Another girl and her brother from SNPS were admitted to the Punakha district hospital on September 1 with similar symptoms. The boy was sent home with medications and recovered; his sister had meningeal symptoms and severe thrombocytopenia and was transferred to the JDWNRH on September 2, where she died on September 28. Specimens from both patients were O. tsutsugamushi–positive by RDT.

On September 22, a 10-year-old girl from SNPS was referred to JDWNRH with similar symptoms. Her serum specimen was O. tsutsugamushi positive, but she recovered with treatment.

After linking the 2 deaths and other cases, an investigation team visited the school during October 2–4. Case-patients were defined as any person from SNPS with fever, headache, and body ache with or without hemorrhagic manifestations currently or in the previous 2 weeks. Forty-one cases related to the outbreak were listed (Technical Appendix Figure 3); blood samples were drawn from 21 students, 12 of whom were acutely ill, and 10 local residents. Results for all 31 were negative for malaria and dengue; the Widal test of serum samples for enteric fever from 1 student and 2 local residents showed high antibody titers against Salmonella enterica serotype Typhi. Serum samples from the 12 acutely ill students were also tested for O. tsutsugamushi by RDT (SD Bioline Tsutsugamushi Test; Standard Diagnostics, Yongin, South Korea) in the Bhutan Public Health Laboratory; all were positive. The 12 samples were taken to the JDWNRH for routine blood tests; results showed anemia in 5 patients, thrombocytopenia in 4, neutropenia in 3, lymphocytosis in 2, and neutrophilia in 2 (Technical Appendix Table). The samples were also sent to the Australian Rickettsial Reference Laboratory (, where they were tested for antibodies against Orientia by an indirect microimmunofluorescence assay (mIFA) (8). Of the 12 samples, 9 were positive (≥1:512 for IgM or ≥1:256 for IgG) (Table), including samples from all 6 students who had eschars. All samples from the 12 students were negative for Orientia DNA by using quantitative PCR.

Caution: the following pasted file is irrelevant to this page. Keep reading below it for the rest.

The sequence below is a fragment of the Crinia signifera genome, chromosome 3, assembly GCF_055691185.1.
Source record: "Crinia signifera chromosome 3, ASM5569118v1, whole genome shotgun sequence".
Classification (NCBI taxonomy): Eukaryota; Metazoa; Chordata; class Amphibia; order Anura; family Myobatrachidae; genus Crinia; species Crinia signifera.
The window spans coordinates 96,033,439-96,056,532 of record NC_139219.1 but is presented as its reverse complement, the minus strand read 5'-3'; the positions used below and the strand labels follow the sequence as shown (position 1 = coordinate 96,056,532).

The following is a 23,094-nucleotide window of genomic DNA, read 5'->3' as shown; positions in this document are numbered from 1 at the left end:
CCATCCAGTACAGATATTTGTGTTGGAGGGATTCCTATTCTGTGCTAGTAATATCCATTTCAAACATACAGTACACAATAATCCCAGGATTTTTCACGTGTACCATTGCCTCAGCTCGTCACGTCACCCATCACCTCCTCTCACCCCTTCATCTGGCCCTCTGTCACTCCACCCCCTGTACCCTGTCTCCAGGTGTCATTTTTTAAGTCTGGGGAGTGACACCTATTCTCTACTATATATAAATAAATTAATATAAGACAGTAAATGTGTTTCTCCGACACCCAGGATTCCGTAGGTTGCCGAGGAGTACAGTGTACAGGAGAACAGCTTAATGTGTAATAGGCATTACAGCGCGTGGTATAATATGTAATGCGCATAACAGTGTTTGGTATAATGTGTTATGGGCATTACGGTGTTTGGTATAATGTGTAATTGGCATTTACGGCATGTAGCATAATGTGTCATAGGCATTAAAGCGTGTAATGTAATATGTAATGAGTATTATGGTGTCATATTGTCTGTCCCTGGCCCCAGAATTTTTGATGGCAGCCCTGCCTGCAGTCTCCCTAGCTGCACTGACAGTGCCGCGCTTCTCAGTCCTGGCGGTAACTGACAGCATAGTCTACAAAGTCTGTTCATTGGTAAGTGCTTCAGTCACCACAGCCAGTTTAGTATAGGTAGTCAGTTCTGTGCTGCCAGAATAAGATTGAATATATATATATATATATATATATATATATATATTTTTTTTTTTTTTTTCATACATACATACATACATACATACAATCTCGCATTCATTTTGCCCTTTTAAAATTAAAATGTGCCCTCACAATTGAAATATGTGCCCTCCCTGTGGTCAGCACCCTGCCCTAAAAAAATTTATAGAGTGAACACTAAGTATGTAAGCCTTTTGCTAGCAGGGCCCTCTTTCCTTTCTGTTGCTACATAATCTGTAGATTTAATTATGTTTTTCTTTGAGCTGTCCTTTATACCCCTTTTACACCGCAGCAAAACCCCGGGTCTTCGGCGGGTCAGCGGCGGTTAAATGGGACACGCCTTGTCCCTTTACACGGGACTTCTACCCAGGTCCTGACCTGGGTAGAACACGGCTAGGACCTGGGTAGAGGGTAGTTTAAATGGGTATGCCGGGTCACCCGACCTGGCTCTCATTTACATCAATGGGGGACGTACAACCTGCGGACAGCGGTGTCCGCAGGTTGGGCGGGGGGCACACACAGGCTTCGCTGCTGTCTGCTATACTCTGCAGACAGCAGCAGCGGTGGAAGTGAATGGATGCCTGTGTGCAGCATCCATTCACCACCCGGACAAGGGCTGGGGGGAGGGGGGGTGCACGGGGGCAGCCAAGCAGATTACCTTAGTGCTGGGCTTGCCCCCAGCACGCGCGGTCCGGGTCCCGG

Of the acutely ill patients who had positive mIFA results, 67% had pathognomonic eschars, confirming the clinical diagnostic value in this sign of systemic infection. Thrombocytopenia as a sign of scrub typhus could be useful but is a less specific diagnostic indicator (9). There was only a 75% agreement between the rapid test kit and the precise mIFA, but RDTs were shown to be more useful in early detection (10).